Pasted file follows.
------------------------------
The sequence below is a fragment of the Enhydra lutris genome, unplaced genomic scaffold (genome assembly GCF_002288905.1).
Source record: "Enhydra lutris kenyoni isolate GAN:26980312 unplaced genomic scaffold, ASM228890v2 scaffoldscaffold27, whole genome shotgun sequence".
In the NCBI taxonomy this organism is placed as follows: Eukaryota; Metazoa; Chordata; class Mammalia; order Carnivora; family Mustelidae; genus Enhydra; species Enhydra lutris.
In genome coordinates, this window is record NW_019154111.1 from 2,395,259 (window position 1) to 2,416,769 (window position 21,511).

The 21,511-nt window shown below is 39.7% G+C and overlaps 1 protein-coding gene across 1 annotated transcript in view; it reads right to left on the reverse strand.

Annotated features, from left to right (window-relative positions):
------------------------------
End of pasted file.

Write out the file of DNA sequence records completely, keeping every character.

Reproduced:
The sequence below is a fragment of the Enhydra lutris genome, unplaced genomic scaffold (genome assembly GCF_002288905.1).
Source record: "Enhydra lutris kenyoni isolate GAN:26980312 unplaced genomic scaffold, ASM228890v2 scaffoldscaffold27, whole genome shotgun sequence".
In the NCBI taxonomy this organism is placed as follows: Eukaryota; Metazoa; Chordata; class Mammalia; order Carnivora; family Mustelidae; genus Enhydra; species Enhydra lutris.
In genome coordinates, this window is record NW_019154111.1 from 2,395,259 (window position 1) to 2,416,769 (window position 21,511).

The 21,511-nt window shown below is 39.7% G+C and overlaps 1 protein-coding gene across 1 annotated transcript in view; it reads right to left on the reverse strand.

Annotated features, from left to right (window-relative positions):